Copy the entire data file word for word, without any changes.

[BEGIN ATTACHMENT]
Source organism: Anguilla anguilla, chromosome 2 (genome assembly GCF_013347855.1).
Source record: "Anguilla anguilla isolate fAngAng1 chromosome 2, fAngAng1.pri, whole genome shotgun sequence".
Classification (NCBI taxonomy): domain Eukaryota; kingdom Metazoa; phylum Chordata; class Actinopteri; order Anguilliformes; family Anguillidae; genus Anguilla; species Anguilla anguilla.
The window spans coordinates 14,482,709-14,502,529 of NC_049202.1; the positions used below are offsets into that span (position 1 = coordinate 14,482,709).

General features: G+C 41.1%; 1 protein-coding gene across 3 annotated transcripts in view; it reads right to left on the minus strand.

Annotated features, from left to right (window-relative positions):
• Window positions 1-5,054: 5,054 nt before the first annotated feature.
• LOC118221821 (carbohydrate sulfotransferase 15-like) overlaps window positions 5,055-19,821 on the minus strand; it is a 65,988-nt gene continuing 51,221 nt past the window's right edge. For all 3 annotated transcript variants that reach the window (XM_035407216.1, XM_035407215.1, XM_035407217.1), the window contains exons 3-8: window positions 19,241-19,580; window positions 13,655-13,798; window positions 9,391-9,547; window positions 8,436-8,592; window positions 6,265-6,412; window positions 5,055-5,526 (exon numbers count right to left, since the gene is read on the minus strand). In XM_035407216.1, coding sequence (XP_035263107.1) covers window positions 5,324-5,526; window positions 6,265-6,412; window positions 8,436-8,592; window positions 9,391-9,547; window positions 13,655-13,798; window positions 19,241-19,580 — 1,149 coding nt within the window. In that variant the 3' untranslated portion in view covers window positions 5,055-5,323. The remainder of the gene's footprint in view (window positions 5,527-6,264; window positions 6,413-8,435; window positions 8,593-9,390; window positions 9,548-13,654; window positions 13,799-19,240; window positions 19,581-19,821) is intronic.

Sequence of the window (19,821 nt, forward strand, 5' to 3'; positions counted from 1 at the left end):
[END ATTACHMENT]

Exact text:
Source organism: Anguilla anguilla, chromosome 2 (genome assembly GCF_013347855.1).
Source record: "Anguilla anguilla isolate fAngAng1 chromosome 2, fAngAng1.pri, whole genome shotgun sequence".
Classification (NCBI taxonomy): domain Eukaryota; kingdom Metazoa; phylum Chordata; class Actinopteri; order Anguilliformes; family Anguillidae; genus Anguilla; species Anguilla anguilla.
The window spans coordinates 14,482,709-14,502,529 of NC_049202.1; the positions used below are offsets into that span (position 1 = coordinate 14,482,709).

General features: G+C 41.1%; 1 protein-coding gene across 3 annotated transcripts in view; it reads right to left on the minus strand.

Annotated features, from left to right (window-relative positions):
• Window positions 1-5,054: 5,054 nt before the first annotated feature.
• LOC118221821 (carbohydrate sulfotransferase 15-like) overlaps window positions 5,055-19,821 on the minus strand; it is a 65,988-nt gene continuing 51,221 nt past the window's right edge. For all 3 annotated transcript variants that reach the window (XM_035407216.1, XM_035407215.1, XM_035407217.1), the window contains exons 3-8: window positions 19,241-19,580; window positions 13,655-13,798; window positions 9,391-9,547; window positions 8,436-8,592; window positions 6,265-6,412; window positions 5,055-5,526 (exon numbers count right to left, since the gene is read on the minus strand). In XM_035407216.1, coding sequence (XP_035263107.1) covers window positions 5,324-5,526; window positions 6,265-6,412; window positions 8,436-8,592; window positions 9,391-9,547; window positions 13,655-13,798; window positions 19,241-19,580 — 1,149 coding nt within the window. In that variant the 3' untranslated portion in view covers window positions 5,055-5,323. The remainder of the gene's footprint in view (window positions 5,527-6,264; window positions 6,413-8,435; window positions 8,593-9,390; window positions 9,548-13,654; window positions 13,799-19,240; window positions 19,581-19,821) is intronic.

Sequence of the window (19,821 nt, forward strand, 5' to 3'; positions counted from 1 at the left end):